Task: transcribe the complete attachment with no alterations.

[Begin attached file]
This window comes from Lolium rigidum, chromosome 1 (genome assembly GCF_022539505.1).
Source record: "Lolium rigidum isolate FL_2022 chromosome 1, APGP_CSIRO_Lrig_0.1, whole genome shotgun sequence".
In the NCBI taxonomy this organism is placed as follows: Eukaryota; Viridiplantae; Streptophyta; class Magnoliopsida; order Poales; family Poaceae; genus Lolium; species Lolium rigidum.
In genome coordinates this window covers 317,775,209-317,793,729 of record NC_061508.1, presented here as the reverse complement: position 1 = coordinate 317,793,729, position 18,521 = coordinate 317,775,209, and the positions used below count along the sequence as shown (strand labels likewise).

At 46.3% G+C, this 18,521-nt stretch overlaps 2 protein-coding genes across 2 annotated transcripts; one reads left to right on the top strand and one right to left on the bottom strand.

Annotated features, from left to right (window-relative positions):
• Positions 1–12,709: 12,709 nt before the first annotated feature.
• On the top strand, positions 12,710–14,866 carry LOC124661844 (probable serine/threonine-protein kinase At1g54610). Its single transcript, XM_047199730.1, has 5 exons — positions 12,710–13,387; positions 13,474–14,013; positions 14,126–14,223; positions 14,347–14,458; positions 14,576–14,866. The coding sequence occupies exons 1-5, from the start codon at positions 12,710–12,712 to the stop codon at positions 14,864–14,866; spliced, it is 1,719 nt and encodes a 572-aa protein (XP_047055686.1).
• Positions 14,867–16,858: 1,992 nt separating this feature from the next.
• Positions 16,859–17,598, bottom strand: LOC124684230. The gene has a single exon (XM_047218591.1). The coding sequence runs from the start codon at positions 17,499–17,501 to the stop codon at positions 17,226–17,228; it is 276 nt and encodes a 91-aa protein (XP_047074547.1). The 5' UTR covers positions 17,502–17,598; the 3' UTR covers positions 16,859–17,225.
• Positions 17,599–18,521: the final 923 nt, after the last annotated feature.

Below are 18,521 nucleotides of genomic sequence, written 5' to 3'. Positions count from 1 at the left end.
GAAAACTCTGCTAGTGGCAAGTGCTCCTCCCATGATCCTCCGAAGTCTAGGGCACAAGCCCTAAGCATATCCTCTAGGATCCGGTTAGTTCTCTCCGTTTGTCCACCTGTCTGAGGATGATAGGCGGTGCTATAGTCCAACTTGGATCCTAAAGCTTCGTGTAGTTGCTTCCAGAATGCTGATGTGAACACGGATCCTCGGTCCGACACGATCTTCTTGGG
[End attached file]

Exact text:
This window comes from Lolium rigidum, chromosome 1 (genome assembly GCF_022539505.1).
Source record: "Lolium rigidum isolate FL_2022 chromosome 1, APGP_CSIRO_Lrig_0.1, whole genome shotgun sequence".
In the NCBI taxonomy this organism is placed as follows: Eukaryota; Viridiplantae; Streptophyta; class Magnoliopsida; order Poales; family Poaceae; genus Lolium; species Lolium rigidum.
In genome coordinates this window covers 317,775,209-317,793,729 of record NC_061508.1, presented here as the reverse complement: position 1 = coordinate 317,793,729, position 18,521 = coordinate 317,775,209, and the positions used below count along the sequence as shown (strand labels likewise).

At 46.3% G+C, this 18,521-nt stretch overlaps 2 protein-coding genes across 2 annotated transcripts; one reads left to right on the top strand and one right to left on the bottom strand.

Annotated features, from left to right (window-relative positions):
• Positions 1–12,709: 12,709 nt before the first annotated feature.
• On the top strand, positions 12,710–14,866 carry LOC124661844 (probable serine/threonine-protein kinase At1g54610). Its single transcript, XM_047199730.1, has 5 exons — positions 12,710–13,387; positions 13,474–14,013; positions 14,126–14,223; positions 14,347–14,458; positions 14,576–14,866. The coding sequence occupies exons 1-5, from the start codon at positions 12,710–12,712 to the stop codon at positions 14,864–14,866; spliced, it is 1,719 nt and encodes a 572-aa protein (XP_047055686.1).
• Positions 14,867–16,858: 1,992 nt separating this feature from the next.
• Positions 16,859–17,598, bottom strand: LOC124684230. The gene has a single exon (XM_047218591.1). The coding sequence runs from the start codon at positions 17,499–17,501 to the stop codon at positions 17,226–17,228; it is 276 nt and encodes a 91-aa protein (XP_047074547.1). The 5' UTR covers positions 17,502–17,598; the 3' UTR covers positions 16,859–17,225.
• Positions 17,599–18,521: the final 923 nt, after the last annotated feature.

Below are 18,521 nucleotides of genomic sequence, written 5' to 3'. Positions count from 1 at the left end.
GAAAACTCTGCTAGTGGCAAGTGCTCCTCCCATGATCCTCCGAAGTCTAGGGCACAAGCCCTAAGCATATCCTCTAGGATCCGGTTAGTTCTCTCCGTTTGTCCACCTGTCTGAGGATGATAGGCGGTGCTATAGTCCAACTTGGATCCTAAAGCTTCGTGTAGTTGCTTCCAGAATGCTGATGTGAACACGGATCCTCGGTCCGACACGATCTTCTTGGG